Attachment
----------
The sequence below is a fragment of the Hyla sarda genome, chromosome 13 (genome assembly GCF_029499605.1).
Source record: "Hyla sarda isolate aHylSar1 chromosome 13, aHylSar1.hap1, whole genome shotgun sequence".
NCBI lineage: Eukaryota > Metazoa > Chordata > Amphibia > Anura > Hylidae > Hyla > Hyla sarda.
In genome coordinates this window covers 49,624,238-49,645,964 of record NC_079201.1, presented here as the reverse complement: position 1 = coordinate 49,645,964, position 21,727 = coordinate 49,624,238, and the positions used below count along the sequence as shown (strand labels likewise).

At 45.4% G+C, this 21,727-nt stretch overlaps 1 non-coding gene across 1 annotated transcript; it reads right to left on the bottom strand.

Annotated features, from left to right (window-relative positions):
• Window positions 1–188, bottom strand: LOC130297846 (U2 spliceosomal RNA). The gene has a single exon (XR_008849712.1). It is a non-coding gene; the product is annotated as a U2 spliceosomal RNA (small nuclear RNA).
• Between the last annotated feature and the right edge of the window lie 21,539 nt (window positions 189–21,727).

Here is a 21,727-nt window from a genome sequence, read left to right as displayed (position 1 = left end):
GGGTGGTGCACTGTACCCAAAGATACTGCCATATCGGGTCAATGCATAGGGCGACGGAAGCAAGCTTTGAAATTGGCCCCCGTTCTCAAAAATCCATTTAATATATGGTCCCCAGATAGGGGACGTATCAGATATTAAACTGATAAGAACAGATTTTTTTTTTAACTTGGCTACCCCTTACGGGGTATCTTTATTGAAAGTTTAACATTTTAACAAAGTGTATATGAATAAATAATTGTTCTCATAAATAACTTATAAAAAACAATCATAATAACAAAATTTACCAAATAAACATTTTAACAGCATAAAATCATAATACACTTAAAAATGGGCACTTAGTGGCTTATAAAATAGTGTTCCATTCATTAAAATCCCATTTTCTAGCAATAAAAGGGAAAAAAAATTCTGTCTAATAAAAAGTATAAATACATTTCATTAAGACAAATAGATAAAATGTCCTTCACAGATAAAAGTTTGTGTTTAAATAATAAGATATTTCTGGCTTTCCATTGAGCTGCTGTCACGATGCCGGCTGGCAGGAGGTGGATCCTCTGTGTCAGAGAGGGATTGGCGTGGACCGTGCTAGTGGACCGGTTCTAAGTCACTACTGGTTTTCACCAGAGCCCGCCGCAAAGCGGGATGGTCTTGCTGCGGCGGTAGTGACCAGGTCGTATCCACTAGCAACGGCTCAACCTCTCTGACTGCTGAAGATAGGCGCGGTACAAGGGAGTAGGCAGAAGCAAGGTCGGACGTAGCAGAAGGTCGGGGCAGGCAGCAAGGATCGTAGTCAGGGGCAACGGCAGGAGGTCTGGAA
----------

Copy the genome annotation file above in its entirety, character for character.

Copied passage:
The sequence below is a fragment of the Hyla sarda genome, chromosome 13 (genome assembly GCF_029499605.1).
Source record: "Hyla sarda isolate aHylSar1 chromosome 13, aHylSar1.hap1, whole genome shotgun sequence".
NCBI lineage: Eukaryota > Metazoa > Chordata > Amphibia > Anura > Hylidae > Hyla > Hyla sarda.
In genome coordinates this window covers 49,624,238-49,645,964 of record NC_079201.1, presented here as the reverse complement: position 1 = coordinate 49,645,964, position 21,727 = coordinate 49,624,238, and the positions used below count along the sequence as shown (strand labels likewise).

At 45.4% G+C, this 21,727-nt stretch overlaps 1 non-coding gene across 1 annotated transcript; it reads right to left on the bottom strand.

Annotated features, from left to right (window-relative positions):
• Window positions 1–188, bottom strand: LOC130297846 (U2 spliceosomal RNA). The gene has a single exon (XR_008849712.1). It is a non-coding gene; the product is annotated as a U2 spliceosomal RNA (small nuclear RNA).
• Between the last annotated feature and the right edge of the window lie 21,539 nt (window positions 189–21,727).

Here is a 21,727-nt window from a genome sequence, read left to right as displayed (position 1 = left end):
GGGTGGTGCACTGTACCCAAAGATACTGCCATATCGGGTCAATGCATAGGGCGACGGAAGCAAGCTTTGAAATTGGCCCCCGTTCTCAAAAATCCATTTAATATATGGTCCCCAGATAGGGGACGTATCAGATATTAAACTGATAAGAACAGATTTTTTTTTTAACTTGGCTACCCCTTACGGGGTATCTTTATTGAAAGTTTAACATTTTAACAAAGTGTATATGAATAAATAATTGTTCTCATAAATAACTTATAAAAAACAATCATAATAACAAAATTTACCAAATAAACATTTTAACAGCATAAAATCATAATACACTTAAAAATGGGCACTTAGTGGCTTATAAAATAGTGTTCCATTCATTAAAATCCCATTTTCTAGCAATAAAAGGGAAAAAAAATTCTGTCTAATAAAAAGTATAAATACATTTCATTAAGACAAATAGATAAAATGTCCTTCACAGATAAAAGTTTGTGTTTAAATAATAAGATATTTCTGGCTTTCCATTGAGCTGCTGTCACGATGCCGGCTGGCAGGAGGTGGATCCTCTGTGTCAGAGAGGGATTGGCGTGGACCGTGCTAGTGGACCGGTTCTAAGTCACTACTGGTTTTCACCAGAGCCCGCCGCAAAGCGGGATGGTCTTGCTGCGGCGGTAGTGACCAGGTCGTATCCACTAGCAACGGCTCAACCTCTCTGACTGCTGAAGATAGGCGCGGTACAAGGGAGTAGGCAGAAGCAAGGTCGGACGTAGCAGAAGGTCGGGGCAGGCAGCAAGGATCGTAGTCAGGGGCAACGGCAGGAGGTCTGGAA